"Money was maliciously introduced in ancient times as a tool of enslavement" -
Michael Tellinger

"The present belongs to the future and future generations, and all old laws, religious and other, should be abrogated immediately. Free us!" - Vinay Gupta on Twitter

"You never change things by fighting the existing reality. To change something, build a new model that makes the existing model obsolete." - R. Buckminster Fuller

"You find the strangest ways to be positive!" - Diane Duane, Wizards Abroad

Sunday, May 9, 2010

In which I thumb my nose at skeptics and fuddyduddies: A quintet of magical books (book reviews)

Early in my time as librarian-reviewer for School Library Journal, aka SLJ (recommending adult-level books to adults and older teens - and no, I'm not in that cover photo, I just liked the image), they sugested that I write an opinion piece about UFO literature. My working title was "UFOs: True, False, or Does it Matter?" I expected them to think up their own title, but they went with that one. Which I regretted, because I hadn't thought much about it. What I really meant by it was not that UFOs don't matter, but that framing the subject as "true or false" was not a meaningful or useful kind of question in the context of our work. (Don't we all hate true-or-false questions?) This researcher summarizes my argument nicely, in this chapter of an interesting book on the uses of contemporary folk literature, so I won't repeat that here.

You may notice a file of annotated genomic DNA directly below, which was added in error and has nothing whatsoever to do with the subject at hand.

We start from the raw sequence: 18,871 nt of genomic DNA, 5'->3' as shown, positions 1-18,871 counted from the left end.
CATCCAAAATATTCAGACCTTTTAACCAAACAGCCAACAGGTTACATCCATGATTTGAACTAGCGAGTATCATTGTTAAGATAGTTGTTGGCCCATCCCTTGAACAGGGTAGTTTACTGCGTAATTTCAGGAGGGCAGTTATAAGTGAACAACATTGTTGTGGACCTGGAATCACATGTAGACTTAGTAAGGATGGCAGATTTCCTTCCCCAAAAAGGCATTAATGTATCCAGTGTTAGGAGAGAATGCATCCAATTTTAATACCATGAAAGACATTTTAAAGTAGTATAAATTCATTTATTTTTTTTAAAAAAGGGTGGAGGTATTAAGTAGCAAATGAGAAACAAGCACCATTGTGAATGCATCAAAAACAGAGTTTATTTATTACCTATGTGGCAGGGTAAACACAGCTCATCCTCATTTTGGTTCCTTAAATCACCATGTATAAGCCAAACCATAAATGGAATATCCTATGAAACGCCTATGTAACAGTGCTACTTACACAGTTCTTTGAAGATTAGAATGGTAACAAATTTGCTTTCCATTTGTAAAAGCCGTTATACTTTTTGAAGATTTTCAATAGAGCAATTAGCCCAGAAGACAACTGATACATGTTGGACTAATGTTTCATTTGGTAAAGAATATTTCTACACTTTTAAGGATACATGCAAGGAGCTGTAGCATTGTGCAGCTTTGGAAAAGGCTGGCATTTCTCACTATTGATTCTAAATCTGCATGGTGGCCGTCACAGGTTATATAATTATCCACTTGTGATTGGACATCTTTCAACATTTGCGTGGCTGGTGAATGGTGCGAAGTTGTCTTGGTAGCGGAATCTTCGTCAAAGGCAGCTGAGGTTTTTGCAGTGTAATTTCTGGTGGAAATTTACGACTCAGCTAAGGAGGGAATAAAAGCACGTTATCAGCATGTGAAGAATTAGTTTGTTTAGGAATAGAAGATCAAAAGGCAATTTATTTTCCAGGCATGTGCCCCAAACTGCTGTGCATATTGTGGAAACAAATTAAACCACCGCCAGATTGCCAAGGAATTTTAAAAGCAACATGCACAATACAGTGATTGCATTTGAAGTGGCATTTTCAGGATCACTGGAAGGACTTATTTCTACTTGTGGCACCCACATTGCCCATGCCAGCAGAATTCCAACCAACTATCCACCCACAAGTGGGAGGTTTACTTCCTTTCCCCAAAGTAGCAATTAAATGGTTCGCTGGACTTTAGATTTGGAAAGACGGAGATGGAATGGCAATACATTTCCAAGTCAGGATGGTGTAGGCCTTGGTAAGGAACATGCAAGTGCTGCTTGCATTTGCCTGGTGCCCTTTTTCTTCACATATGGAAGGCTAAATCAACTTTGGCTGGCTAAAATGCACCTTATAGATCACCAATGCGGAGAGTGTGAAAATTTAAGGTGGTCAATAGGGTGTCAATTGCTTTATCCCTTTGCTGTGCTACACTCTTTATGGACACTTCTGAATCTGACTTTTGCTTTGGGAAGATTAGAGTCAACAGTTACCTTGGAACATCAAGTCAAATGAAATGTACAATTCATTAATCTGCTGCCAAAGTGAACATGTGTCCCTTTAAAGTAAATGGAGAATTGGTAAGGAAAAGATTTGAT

IMO most of the publishers who specialize in subjects such as UFOs, magic, witchcraft, Tarot, metaphysics, and contemporary folklore tend to publish a lot of junk (but then I guess this is typical of most publishers, actually). Still, some good authors do sneak into their ranks from time to time.

The books we considered for recommending in the SLJ "Adults/High School" short-review column had been published for the adult market, but on our committee we were on the lookout for any that would also appeal to, or be recommendable to, older teens who were reading at an adult level, as well as to the intended adult readers. Therefore (with a few exceptions) the books we reviewed there were all recommendations. (That's because if we didn't think one of these adult-market books was a good one to recommend to older teens, there was usually no reason to mention it at all.)